— Judith Lynch (@CBCJudith)
Jean-Michel Blais started playing the family organ when he was nine years old. By 11, he was beginning to compose original material, and by 17, he began his classical training at the Trois-Rivieres Music Conservatory. In 2016 and at 31, Blais released his debut album, the now Polaris longlisted II, a 28-minute collection that was the result of two years of improvisation. Inspired by artists like Chilly Gonzales and Philip Glass, Blais's compositions can be as poignant as they are playful, mixing together accessible melodies with experimental flourishes. His first single, "Nostos," begins with a simple, catchy melody before building into a soaring mix of ethereal keys and electronic production, a small sample of the virtuoso on display on II. —JKG
Old Soul Rebel
I saw Old Soul Rebel open for the great Adia Victoria earlier this year, and their live performance was astounding. Chelsea Johnson and Lola Whyte make Southern-inspired blues rock that’s unlike almost anything else coming out of Vancouver. They have just one EP to their credit, but it’s a blistering and bold effort that only hints at the power the pair brings to the stage. “Lose Control” will make you think of Alabama Shakes and lead singer Brittany Howard in the best way possible, and it’s probably a good idea to get familiar with them now so that next year you can be like, "Oh totally, I’ve known about Old Soul Rebel forever."
— Andrea Warner (@_AndreaWarner)
Winnipeg’s Alexa Dirks used 2016 to step outside her Juno Award-winning group Chic Gamine and stake vocal claim on another project — this time solo, as Begonia. With her showstopping voice, Dirks blends acoustics and synths for her own brand of gospel. Her first EP, Lady in Mind, comes out March 2017, and while the first single, “Juniper,” claimed No. 1 spot on the Radio 2 Top 20 in October, new single “Out of My Head” is the track we’re really coveting. While Dirks uses the four hand-clapping minutes to free herself from ghosts past, we’ll hang onto this track until we get the full release next year. — HG
Canadian producers are continuing to make their mark globally on music with progressive, collaborative, beat-oriented projects, demonstrating their sharp curatorial prowess. While you may be aware of Montreal's Kaytranada and his Polaris Music Prize-winning effort, 99.9%, there's plenty more where that came from. Take, for instance, Toronto producer Harrison. On his '80s-infused full-length debut Checkpoint Titanium, out this year, Harrison imbues his musical approach with malleable soulful, electronic grooves that inquisitively meander beyond their starting points. Harrison's layered and intricate keyboard compositions are the foundation of his work, exhibiting his ability to translate his past inspirations firmly into the present. Collaborating with a close circle of featured guests and vocalists like Halifax native Ryan Hemsworth, Toronto rap wunderkind Clairmont the Second and Young Guv, a.k.a. Ben Cook of F--ked Up, Harrison charts his own assertive, yet eclectic path to the future.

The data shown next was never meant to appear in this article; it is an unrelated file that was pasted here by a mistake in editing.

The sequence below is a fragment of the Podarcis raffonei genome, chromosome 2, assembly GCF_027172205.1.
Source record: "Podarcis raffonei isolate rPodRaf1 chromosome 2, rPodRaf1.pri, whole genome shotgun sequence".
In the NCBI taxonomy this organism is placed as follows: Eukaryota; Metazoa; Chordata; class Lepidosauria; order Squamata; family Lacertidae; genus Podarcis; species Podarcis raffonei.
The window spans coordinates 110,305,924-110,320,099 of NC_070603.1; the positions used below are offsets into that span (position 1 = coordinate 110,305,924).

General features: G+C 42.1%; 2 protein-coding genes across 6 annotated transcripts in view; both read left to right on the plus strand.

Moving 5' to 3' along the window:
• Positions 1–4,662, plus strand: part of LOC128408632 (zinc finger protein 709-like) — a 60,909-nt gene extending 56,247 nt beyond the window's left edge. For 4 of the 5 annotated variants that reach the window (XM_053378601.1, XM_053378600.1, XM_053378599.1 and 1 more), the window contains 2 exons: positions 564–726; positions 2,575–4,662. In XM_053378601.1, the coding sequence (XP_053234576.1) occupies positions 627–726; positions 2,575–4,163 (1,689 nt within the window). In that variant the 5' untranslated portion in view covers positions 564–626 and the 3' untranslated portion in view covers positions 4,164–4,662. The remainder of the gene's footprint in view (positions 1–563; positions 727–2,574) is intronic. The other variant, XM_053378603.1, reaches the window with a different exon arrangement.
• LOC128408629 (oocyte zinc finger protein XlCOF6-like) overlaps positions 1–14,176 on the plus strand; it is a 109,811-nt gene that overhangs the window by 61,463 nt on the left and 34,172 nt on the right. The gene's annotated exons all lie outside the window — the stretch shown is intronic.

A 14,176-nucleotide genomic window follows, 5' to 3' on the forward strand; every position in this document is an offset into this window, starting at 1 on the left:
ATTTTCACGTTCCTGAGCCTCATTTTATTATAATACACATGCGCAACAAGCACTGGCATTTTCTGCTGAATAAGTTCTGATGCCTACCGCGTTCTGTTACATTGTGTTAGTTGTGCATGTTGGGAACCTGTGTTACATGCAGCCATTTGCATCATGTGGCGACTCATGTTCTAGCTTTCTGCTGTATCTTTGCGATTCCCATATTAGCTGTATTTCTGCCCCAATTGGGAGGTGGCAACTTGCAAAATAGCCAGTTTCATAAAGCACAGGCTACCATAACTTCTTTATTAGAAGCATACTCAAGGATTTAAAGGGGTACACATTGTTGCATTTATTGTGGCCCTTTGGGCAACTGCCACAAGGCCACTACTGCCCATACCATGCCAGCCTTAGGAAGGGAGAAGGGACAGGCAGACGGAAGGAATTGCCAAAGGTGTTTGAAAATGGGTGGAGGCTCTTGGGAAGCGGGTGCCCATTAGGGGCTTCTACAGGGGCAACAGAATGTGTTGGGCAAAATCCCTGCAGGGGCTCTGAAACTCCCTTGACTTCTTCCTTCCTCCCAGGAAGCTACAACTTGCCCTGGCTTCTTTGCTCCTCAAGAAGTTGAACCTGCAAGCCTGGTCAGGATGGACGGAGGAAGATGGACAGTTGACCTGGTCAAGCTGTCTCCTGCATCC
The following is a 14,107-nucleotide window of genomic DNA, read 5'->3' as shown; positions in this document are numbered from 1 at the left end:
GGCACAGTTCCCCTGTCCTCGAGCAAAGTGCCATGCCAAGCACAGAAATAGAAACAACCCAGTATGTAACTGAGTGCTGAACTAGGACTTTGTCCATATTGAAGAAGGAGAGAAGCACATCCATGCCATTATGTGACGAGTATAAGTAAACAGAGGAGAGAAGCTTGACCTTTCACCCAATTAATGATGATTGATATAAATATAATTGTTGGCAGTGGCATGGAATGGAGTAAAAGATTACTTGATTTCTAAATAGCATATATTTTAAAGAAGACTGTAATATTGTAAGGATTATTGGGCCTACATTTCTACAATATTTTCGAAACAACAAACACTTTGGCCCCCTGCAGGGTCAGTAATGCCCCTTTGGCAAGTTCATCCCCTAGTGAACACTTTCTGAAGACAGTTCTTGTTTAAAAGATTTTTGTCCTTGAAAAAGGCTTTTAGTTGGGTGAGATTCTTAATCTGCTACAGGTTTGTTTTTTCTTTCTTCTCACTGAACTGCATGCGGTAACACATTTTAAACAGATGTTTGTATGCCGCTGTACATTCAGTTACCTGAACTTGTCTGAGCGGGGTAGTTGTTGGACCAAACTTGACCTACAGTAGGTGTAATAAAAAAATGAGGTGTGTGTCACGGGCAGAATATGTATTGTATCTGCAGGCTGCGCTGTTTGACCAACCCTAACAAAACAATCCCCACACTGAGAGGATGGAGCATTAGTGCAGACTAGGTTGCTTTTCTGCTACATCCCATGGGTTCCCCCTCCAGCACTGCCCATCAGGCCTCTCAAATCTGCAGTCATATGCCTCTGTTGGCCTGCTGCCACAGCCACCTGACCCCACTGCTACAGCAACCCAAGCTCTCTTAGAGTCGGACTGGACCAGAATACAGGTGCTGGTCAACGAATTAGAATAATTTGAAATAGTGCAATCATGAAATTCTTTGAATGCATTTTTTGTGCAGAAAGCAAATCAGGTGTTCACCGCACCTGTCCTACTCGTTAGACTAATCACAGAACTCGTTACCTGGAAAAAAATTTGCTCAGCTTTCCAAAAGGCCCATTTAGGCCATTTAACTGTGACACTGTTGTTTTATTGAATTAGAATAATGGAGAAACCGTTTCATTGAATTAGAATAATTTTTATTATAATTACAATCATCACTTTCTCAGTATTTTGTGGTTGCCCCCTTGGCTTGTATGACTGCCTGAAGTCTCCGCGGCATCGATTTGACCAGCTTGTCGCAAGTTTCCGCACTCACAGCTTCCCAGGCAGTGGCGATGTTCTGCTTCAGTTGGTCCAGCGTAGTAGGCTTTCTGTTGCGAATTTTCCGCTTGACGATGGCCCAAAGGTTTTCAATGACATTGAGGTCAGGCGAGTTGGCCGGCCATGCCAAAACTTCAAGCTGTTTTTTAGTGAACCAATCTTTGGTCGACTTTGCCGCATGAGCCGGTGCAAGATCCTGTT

— Del Cowie (@vibesandstuff)
This band kind of came out of nowhere for me a few weeks ago and quickly became a daily go-to. Lanikai is the new pop project from former Imaginary Cities co-founder Marti Sarbit, and the band’s self-titled EP shimmers and bounces, sunlight reflecting off the Pacific Ocean. The first single, “I’m Glad,” soars and swells as an incredible piano line marches up and down the song’s spine. There’s something small, hopeful and urgent about Sarbit’s voice as she sings, “I’m glad to know that you are here” over and over, moving the line from affirmation to declaration, mantra to revelation, the glow of brass and strings filling the sky behind her words, the warmth of a thousand sunsets spilling out into our hearts. — AW
Ayo Leilani has been creating queer-friendly spaces within Toronto’s hip-hop scene since 2009, when she co-founded the arts collective (and unofficial record label) 88 Days of Fortune. She’s also been part of rap/electro group Above Top Secret for the past six years. But in late 2015, Leilani dropped her first single under a new moniker, Witch Prophet — and it was fire. Featuring Stas THEE Boss (of the now defunct THEESatisfaction), the track was included on Black Lives Matter Toronto’s fundraising mixtape, and became the opening number on Witch Prophet’s October 2016 mixtape, H.P.B. — the first set of songs Leilani has released under this new name. “Do we keep moving forward?/ And backward?/ And forward?” asks Leilani on “Pearly Gates,” spinning her own truth on a cut from Mobb Deep’s 2006 track of the same name. H.P.B. is only four songs long, but you can revel in the intersection of its soul, R&B and hip-hop nods for days. Despite such a short offering, Witch Prophet’s voice has taken a strong hold on 2016. — HG